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The Vice-Prez Sez

Karl Lunt

The Seattle Robotics Society welcomed back one of its original members at the June meeting. Anton Staaf, who attended his first SRS meeting back in 1981 at the old United Products store, just graduated from Carnegie Mellon University. He is winding up a month at home in Seattle before moving on to his new career at a high-tech software firm in Santa Barbara, California. Congratulations, Anton! You done good, and the SRS is proud of you.

Anton brought along a sample of the work he was doing at CMU. (I say "work," but it looks suspiciously like play to me.) His four-legged walking robot stands about one foot high and sports a pack of C-cell NiCd batteries, a home-brew 68hc11 controller board, and three R/C servos in each leg. He added custom electronics so the four 68hc11 output-compare lines, normally used to drive a single servo motor each, now drive three motors each using a multiplexing technique.

The walker did its thing, stepping smartly across the front table, looking for all the world like a pint-sized Battle-Mech from Star Wars. Even after the batteries ran down, the 'bot still drew a crowd of SRS members and a flock of questions. I especially liked the way Anton built the legs. He made each leg from a set of custom sheet-metal parts, designed both to hold the servos in place and to act as linkages for the motion. He replaced the back of each main leg servo with the sheet-metal leg material, then used the original servo screws to fasten the servo back together. This made a leg no wider than the original servo and used no additional fasteners.

During the ritual pizza-feed at Godfather's just down the road, Anton mentioned his plan to add some metal-working equipment to wherever he lives in Santa Barbara. That way, he won't have to drill and file every single bit of metalwork by hand. Sounds like a good plan, Anton. I'm sorry Dan Mauch picked this meeting to miss; I'm sure he could have given you some good hints.

I brought along the beginnings of my Mars explorer robot, which I've dubbed Tackle-bot for good and sufficient reasons. I made the frame from a top-of-the-line fishing tackle box I picked up recently. I pulled all of the hardware off of BYRD, my old beer-cooler robot, and have been installing it on Tackle-bot. I already have the motors on, thanks to Dan and his handy metal saw. The motors are kinda beefy, so I used a 1/4-inch aluminum plate on the underside of the box to stiffen the plastic and provide a mounting surface.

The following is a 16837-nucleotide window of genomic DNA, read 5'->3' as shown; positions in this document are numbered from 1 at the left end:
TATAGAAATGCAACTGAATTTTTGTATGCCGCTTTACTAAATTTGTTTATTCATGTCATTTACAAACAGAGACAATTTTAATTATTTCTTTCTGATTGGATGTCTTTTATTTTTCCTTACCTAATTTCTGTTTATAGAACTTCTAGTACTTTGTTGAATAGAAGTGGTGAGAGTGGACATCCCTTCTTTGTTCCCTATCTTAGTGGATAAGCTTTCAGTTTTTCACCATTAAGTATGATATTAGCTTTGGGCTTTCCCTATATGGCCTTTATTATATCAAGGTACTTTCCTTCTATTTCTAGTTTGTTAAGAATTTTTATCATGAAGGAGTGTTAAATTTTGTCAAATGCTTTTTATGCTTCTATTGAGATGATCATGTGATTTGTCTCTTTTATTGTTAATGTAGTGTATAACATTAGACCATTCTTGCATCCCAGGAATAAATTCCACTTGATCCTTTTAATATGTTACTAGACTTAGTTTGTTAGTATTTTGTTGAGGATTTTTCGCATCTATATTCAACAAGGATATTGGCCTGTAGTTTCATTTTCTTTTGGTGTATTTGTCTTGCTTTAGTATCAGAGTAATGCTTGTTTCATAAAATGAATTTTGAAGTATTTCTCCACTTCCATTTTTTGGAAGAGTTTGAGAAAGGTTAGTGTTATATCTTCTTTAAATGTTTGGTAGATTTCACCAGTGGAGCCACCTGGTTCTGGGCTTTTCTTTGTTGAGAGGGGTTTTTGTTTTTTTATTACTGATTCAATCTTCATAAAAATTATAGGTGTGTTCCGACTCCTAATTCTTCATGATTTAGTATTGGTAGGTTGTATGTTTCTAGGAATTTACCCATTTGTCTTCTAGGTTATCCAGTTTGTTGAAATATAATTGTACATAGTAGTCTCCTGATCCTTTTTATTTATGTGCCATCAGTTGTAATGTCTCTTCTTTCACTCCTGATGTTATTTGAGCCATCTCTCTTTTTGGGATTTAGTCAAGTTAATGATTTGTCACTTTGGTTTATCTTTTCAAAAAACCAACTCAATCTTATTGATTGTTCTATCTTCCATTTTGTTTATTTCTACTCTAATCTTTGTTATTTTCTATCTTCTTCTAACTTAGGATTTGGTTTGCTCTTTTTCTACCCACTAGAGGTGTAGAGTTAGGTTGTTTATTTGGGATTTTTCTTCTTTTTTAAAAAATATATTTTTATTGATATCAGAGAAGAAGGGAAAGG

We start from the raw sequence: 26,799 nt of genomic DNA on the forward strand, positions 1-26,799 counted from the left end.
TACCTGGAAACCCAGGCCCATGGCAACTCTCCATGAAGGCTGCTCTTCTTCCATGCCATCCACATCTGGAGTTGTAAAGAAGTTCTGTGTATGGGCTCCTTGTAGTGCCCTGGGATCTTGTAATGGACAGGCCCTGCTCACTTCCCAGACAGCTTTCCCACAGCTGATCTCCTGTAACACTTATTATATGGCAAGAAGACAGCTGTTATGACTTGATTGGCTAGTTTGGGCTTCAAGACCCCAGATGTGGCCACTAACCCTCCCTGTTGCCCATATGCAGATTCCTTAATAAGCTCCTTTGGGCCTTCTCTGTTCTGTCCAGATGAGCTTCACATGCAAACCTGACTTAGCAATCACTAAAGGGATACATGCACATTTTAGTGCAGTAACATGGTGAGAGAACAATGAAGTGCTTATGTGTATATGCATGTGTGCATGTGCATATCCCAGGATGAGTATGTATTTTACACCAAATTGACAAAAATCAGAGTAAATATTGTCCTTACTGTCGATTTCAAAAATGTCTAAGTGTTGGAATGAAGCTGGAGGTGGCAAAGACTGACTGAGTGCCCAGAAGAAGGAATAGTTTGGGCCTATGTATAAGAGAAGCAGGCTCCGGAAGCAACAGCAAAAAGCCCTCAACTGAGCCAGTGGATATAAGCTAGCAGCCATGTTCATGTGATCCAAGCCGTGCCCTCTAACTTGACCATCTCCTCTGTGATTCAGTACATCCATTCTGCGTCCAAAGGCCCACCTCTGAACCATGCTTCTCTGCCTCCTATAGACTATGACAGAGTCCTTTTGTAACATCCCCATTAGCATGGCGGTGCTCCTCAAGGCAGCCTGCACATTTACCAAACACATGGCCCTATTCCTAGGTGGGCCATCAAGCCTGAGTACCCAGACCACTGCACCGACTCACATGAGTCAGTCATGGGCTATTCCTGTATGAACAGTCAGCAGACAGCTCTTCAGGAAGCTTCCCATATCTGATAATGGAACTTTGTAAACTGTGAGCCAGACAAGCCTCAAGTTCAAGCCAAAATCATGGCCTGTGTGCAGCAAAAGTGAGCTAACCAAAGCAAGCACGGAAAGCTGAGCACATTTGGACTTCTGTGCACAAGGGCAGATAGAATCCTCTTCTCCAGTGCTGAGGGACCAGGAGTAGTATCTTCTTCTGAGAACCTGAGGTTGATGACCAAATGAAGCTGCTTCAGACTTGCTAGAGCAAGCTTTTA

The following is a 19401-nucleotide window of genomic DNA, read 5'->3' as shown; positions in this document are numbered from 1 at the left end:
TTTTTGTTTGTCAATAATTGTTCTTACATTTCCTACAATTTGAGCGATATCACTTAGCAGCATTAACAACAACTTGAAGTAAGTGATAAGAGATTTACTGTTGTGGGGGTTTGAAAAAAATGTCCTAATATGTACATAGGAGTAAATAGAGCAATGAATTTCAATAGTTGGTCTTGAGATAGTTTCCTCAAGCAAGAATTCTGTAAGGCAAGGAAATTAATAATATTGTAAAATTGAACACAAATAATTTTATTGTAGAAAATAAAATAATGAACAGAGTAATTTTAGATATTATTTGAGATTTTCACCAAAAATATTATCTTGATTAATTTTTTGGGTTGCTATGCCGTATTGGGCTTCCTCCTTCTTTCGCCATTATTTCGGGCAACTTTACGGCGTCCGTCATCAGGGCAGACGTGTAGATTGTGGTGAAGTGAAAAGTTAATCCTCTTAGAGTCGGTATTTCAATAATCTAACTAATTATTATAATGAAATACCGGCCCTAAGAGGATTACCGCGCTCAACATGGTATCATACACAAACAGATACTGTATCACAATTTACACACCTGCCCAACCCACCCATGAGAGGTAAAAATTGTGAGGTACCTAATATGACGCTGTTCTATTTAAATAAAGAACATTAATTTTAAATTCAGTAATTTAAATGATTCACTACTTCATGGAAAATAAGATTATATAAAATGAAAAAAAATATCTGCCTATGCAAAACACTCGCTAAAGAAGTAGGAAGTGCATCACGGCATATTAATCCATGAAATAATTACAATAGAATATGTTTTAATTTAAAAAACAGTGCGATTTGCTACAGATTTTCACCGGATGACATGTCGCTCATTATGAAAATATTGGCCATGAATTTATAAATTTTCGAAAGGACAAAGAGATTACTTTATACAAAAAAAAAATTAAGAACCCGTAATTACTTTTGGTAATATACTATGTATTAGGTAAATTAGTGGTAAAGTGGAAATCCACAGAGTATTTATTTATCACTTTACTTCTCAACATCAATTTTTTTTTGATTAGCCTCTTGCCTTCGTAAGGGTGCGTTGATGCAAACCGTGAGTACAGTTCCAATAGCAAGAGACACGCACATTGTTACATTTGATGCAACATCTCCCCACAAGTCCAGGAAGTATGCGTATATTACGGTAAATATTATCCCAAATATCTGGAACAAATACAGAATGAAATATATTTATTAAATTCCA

Next, I opened up the box and mounted a BotBoard-2 into the center of the top tray; it fits perfectly using only four spacers and some hardware. Ultimately, I think I'll replace the BB-2 with a 68hc12 board, but the 68hc11 board was handy and I was in a drilling mood.

What's so cool about using a tackle-box as a robot base lies in how easily you can reach everything inside. The trays all lift up and out of the way so all parts of the inside, even down in the bottom, are available. You can even fill some of the left-over tray compartments with small tools, so the robot can carry its own service equipment around with it. But I need to get cracking on Tackle-bot if I want to be ready for the SRS Mars exploration contest at the July meeting.

Speaking of July, the Mars explorer mission is due to land 4 July and hopefully everything goes well. You can read all about the Mars mission at any of the many NASA mirror sites around the world. I use http://mars.catlin.edu/mpf since it gets relatively few hits each day. Some of the instrument packages are quite ingenious, and the designers find many different ways to use the same sensor to do extra duty. For example, the explorer will test the Martian wind velocity at three different levels by sticking up a rod with three wind socks on it. But to sense the state of the three wind socks, the ground controller will simply point the stereo video camera at the wind socks and analyze the picture that comes back.

The camera also figures into the package that analyzes Martian airborne dust. To test for particles of magnetic material, one experiment will tip a plate containing a small permanent magnet out into the Martian breeze for a while, then tip the plate back inside the explorer. The video camera will then send back images of the magnet so the scientists on Earth can analyze the picture for any collected dust.

I use these examples to show how you can take one or two flexible sensors, such as a vision system, and bootstrap in several more complex sensors to make your explorer robot more versatile. I'm looking forward to seeing the other entries in the SRS Mars exploration contest. I hope all goes well, both for the SRS robots and the NASA 'bot on the real Red Planet.

Keep on keeping on...

Karl